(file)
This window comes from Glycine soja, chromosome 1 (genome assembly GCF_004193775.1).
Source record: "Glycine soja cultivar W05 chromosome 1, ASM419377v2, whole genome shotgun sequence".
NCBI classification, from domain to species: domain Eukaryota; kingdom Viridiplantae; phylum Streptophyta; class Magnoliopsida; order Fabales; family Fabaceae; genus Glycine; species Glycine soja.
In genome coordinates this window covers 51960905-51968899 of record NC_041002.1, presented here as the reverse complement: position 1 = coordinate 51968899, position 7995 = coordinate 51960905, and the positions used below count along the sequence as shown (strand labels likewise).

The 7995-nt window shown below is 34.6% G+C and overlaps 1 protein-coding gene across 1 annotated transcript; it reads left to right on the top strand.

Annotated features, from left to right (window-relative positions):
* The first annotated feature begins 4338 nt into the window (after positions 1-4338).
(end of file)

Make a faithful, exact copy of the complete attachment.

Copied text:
This window comes from Glycine soja, chromosome 1 (genome assembly GCF_004193775.1).
Source record: "Glycine soja cultivar W05 chromosome 1, ASM419377v2, whole genome shotgun sequence".
NCBI classification, from domain to species: domain Eukaryota; kingdom Viridiplantae; phylum Streptophyta; class Magnoliopsida; order Fabales; family Fabaceae; genus Glycine; species Glycine soja.
In genome coordinates this window covers 51960905-51968899 of record NC_041002.1, presented here as the reverse complement: position 1 = coordinate 51968899, position 7995 = coordinate 51960905, and the positions used below count along the sequence as shown (strand labels likewise).

The 7995-nt window shown below is 34.6% G+C and overlaps 1 protein-coding gene across 1 annotated transcript; it reads left to right on the top strand.

Annotated features, from left to right (window-relative positions):
* The first annotated feature begins 4338 nt into the window (after positions 1-4338).